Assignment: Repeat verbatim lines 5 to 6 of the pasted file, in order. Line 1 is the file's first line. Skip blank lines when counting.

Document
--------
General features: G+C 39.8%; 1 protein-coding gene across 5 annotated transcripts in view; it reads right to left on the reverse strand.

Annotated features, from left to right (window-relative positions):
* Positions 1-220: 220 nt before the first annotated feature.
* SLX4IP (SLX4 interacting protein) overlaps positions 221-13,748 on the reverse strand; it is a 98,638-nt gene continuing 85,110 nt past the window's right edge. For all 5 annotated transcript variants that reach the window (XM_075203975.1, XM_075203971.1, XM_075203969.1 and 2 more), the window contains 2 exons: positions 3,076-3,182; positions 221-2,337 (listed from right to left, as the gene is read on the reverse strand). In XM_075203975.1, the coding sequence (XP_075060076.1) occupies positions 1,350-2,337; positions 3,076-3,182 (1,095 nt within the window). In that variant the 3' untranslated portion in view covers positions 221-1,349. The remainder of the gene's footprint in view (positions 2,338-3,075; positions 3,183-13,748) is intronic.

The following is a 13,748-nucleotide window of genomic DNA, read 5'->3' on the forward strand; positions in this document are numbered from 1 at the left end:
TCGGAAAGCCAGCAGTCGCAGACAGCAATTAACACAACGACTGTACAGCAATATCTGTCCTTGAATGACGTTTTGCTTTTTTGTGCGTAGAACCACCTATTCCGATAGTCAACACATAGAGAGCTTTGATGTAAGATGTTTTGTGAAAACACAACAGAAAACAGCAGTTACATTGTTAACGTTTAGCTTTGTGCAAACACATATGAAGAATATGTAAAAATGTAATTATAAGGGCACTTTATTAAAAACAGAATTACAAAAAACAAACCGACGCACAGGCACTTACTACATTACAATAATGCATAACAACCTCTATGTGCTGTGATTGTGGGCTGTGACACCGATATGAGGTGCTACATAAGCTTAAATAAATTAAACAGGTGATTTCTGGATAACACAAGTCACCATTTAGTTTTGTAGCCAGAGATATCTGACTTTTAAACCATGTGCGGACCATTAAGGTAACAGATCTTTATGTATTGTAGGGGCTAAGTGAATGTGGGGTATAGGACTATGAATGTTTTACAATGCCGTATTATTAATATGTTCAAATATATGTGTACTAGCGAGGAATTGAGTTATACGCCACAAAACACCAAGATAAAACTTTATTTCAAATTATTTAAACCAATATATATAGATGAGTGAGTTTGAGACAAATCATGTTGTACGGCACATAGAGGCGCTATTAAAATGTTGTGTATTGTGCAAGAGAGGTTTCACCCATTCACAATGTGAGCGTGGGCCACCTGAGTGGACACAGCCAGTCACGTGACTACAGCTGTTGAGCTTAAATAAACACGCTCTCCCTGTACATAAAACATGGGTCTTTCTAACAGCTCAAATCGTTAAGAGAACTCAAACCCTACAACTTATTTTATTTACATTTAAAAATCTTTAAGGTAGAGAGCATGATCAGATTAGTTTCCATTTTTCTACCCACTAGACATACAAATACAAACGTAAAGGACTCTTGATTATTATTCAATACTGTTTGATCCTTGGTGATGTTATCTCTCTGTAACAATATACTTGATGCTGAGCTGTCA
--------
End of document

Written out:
The following is a 13,748-nucleotide window of genomic DNA, read 5'->3' on the forward strand; positions in this document are numbered from 1 at the left end:
TCGGAAAGCCAGCAGTCGCAGACAGCAATTAACACAACGACTGTACAGCAATATCTGTCCTTGAATGACGTTTTGCTTTTTTGTGCGTAGAACCACCTATTCCGATAGTCAACACATAGAGAGCTTTGATGTAAGATGTTTTGTGAAAACACAACAGAAAACAGCAGTTACATTGTTAACGTTTAGCTTTGTGCAAACACATATGAAGAATATGTAAAAATGTAATTATAAGGGCACTTTATTAAAAACAGAATTACAAAAAACAAACCGACGCACAGGCACTTACTACATTACAATAATGCATAACAACCTCTATGTGCTGTGATTGTGGGCTGTGACACCGATATGAGGTGCTACATAAGCTTAAATAAATTAAACAGGTGATTTCTGGATAACACAAGTCACCATTTAGTTTTGTAGCCAGAGATATCTGACTTTTAAACCATGTGCGGACCATTAAGGTAACAGATCTTTATGTATTGTAGGGGCTAAGTGAATGTGGGGTATAGGACTATGAATGTTTTACAATGCCGTATTATTAATATGTTCAAATATATGTGTACTAGCGAGGAATTGAGTTATACGCCACAAAACACCAAGATAAAACTTTATTTCAAATTATTTAAACCAATATATATAGATGAGTGAGTTTGAGACAAATCATGTTGTACGGCACATAGAGGCGCTATTAAAATGTTGTGTATTGTGCAAGAGAGGTTTCACCCATTCACAATGTGAGCGTGGGCCACCTGAGTGGACACAGCCAGTCACGTGACTACAGCTGTTGAGCTTAAATAAACACGCTCTCCCTGTACATAAAACATGGGTCTTTCTAACAGCTCAAATCGTTAAGAGAACTCAAACCCTACAACTTATTTTATTTACATTTAAAAATCTTTAAGGTAGAGAGCATGATCAGATTAGTTTCCATTTTTCTACCCACTAGACATACAAATACAAACGTAAAGGACTCTTGATTATTATTCAATACTGTTTGATCCTTGGTGATGTTATCTCTCTGTAACAATATACTTGATGCTGAGCTGTCA